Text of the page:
I should also note that I see a lot of these constituent letters and they're often ambiguous. So they have to be read in the context of a member's previous legislative record. In this case, we should note that Feinstein voted for
the president's awful Medicare bill as well as
his 2001 tax cut bill, which has played such a wonderful role in throwing the country back into major structural budget deficits.
So for all those reasons combined, Feinstein's in the Faction big time -- though why she feels the need to be when even the major centrist groups seem opposed to the president's approach and she comes from an ocean-blue state like California is beyond me.
Next up is Tom Carper of Delaware. He's refusing to rule out private-accounts-based Social Security phase-out plan. And he told
: "For now, we should leave things on the table and have a debate about them."
So he's in the Faction.
Next up, is Evan Bayh of Indiana. He's refusing to say no to a phase-out. But here's what the LAT
says about him ...
Still, many of the Democratic centrists are signaling that they might support private accounts only with conditions Republicans likely would find difficult to accept. Bayh said he would consider a private account plan only if it could "maintain the safety net, maintain progressivity (in benefits) and protect the taxpayers (from more debt)."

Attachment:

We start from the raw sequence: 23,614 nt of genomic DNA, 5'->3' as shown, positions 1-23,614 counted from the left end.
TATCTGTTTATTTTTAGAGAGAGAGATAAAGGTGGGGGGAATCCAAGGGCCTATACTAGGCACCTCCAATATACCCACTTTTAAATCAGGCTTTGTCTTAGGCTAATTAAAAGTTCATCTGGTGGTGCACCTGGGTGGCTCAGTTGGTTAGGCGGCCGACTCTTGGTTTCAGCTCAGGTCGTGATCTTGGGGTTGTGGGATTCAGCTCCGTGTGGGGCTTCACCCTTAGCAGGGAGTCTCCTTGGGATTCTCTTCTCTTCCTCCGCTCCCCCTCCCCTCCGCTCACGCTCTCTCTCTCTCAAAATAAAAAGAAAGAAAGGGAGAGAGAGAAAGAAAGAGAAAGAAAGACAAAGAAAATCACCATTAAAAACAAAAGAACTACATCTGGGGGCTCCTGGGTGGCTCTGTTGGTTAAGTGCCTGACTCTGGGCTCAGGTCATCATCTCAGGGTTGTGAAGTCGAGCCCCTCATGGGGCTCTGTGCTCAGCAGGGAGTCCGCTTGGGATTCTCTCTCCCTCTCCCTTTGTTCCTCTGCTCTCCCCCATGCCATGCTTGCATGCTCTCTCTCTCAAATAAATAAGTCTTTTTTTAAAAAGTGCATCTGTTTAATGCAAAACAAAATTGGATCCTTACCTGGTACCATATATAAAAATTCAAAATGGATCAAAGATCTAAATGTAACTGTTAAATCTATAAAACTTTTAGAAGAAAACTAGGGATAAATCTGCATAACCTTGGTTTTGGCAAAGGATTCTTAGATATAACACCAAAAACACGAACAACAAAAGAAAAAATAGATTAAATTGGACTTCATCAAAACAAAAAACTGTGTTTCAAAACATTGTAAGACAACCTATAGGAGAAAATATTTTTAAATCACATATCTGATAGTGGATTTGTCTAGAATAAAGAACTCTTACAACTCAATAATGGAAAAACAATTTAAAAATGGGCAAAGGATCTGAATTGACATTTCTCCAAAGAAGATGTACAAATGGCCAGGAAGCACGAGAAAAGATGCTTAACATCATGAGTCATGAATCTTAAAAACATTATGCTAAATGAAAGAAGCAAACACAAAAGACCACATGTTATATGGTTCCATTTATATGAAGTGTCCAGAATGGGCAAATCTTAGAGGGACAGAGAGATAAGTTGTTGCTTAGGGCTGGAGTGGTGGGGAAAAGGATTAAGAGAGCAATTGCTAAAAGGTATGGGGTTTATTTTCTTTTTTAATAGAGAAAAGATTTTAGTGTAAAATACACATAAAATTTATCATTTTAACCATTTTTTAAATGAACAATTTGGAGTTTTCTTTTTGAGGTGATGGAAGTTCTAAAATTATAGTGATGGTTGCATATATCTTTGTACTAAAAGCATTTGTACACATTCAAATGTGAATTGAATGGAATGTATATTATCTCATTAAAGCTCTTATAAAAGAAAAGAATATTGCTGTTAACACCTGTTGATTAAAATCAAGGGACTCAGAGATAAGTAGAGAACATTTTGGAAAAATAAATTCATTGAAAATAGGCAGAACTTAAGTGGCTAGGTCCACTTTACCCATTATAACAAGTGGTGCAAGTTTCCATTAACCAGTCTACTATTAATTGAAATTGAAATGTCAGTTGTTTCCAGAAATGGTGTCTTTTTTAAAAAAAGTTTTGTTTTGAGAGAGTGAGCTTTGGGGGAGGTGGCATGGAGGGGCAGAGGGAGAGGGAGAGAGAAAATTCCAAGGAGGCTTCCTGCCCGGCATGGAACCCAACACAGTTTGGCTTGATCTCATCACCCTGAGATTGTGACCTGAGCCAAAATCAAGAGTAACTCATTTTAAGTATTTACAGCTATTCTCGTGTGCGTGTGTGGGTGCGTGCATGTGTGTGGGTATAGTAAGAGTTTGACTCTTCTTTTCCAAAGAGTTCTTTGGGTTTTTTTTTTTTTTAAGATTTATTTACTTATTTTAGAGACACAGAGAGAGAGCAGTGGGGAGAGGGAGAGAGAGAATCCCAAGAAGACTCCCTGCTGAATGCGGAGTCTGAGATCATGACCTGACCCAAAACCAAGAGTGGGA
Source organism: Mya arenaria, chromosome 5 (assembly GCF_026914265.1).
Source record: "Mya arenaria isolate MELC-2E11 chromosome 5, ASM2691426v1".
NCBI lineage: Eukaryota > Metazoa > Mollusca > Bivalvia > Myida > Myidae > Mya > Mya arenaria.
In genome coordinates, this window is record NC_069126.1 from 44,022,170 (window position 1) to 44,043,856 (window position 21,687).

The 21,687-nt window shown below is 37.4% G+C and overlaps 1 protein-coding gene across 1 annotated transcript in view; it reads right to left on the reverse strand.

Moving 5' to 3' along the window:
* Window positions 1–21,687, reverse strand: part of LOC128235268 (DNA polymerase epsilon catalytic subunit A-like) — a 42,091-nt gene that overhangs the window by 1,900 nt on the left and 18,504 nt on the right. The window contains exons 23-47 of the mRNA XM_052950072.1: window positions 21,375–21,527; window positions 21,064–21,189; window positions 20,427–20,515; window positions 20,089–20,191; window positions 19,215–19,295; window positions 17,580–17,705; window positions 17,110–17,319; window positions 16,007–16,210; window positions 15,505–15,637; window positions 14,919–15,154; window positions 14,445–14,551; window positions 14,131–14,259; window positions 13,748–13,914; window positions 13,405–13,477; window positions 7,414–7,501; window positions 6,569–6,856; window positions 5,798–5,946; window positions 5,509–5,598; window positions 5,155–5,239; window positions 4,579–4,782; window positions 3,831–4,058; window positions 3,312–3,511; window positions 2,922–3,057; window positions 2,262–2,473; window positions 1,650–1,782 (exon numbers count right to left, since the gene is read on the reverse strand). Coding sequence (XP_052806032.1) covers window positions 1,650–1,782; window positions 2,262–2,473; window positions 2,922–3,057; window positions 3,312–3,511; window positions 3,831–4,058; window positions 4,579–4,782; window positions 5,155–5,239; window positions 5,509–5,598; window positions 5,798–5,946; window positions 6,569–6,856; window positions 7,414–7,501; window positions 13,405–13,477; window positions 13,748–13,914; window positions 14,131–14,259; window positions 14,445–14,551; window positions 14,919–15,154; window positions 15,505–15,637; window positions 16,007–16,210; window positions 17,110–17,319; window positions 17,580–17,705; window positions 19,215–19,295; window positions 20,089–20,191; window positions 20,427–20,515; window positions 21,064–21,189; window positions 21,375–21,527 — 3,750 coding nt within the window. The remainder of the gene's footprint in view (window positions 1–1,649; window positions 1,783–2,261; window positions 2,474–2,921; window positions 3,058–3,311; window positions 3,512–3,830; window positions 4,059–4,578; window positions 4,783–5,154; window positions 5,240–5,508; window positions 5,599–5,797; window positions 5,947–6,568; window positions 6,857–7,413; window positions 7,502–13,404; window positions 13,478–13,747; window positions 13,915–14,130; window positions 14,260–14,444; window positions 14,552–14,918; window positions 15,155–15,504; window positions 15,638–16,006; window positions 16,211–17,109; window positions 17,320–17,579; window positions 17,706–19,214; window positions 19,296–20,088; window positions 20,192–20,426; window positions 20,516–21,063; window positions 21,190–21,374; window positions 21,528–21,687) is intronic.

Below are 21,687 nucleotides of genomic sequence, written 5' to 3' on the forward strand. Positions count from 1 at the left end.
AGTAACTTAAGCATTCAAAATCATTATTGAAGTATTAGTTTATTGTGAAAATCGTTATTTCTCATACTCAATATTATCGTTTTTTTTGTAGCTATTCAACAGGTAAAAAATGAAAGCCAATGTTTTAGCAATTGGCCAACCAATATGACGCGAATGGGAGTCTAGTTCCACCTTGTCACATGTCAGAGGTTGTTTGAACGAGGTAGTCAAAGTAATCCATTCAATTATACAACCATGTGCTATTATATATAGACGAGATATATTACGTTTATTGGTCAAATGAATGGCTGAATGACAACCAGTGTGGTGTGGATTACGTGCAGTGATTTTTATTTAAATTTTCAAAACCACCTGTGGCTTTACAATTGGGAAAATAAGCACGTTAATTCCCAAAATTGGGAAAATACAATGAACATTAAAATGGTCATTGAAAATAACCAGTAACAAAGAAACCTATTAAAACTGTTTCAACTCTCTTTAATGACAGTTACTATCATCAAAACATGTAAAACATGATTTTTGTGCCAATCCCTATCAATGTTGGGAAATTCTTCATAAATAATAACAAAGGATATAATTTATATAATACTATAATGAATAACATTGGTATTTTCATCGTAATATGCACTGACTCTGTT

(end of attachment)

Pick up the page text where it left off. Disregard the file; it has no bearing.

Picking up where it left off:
We should note that there are going to be Democrats who for reasons of temperament as much as ideology are not going to state opposition from the outset, but will set conditions -- such as these -- that seem to all but commit them to opposition. I think that's what Bayh's doing here. So he's in the Faction, but only just. Like Carper, he's one of the three senate principals in Third Way
. So maybe their alleged statement of opposition will or already has swayed him.
(Keep in mind that Bayh thinks he can run for president one day. So I would think that the best way to encourage him is to make sure he understands that he will never
get the Democratic nomination for president or vice president if he votes in the affirmative for a bill that dismantles Social Security.)
Next up, Joe Lieberman. The LAT
also has Lieberman down as one of the group of senators who will not commit themselves to opposition to the president's plan. It also says that "Lieberman, with Sen. Olympia J. Snowe, R-Maine, is leading a group of moderates from both parties that have begun efforts to determine if they can reach a consensus position on Social Security reform."
Now, I've been given to believe that Lieberman is not going to stray on this issue. And a bit after the election he told
the New Haven Register
that the Bush plan "may well worsen the financial condition of the existing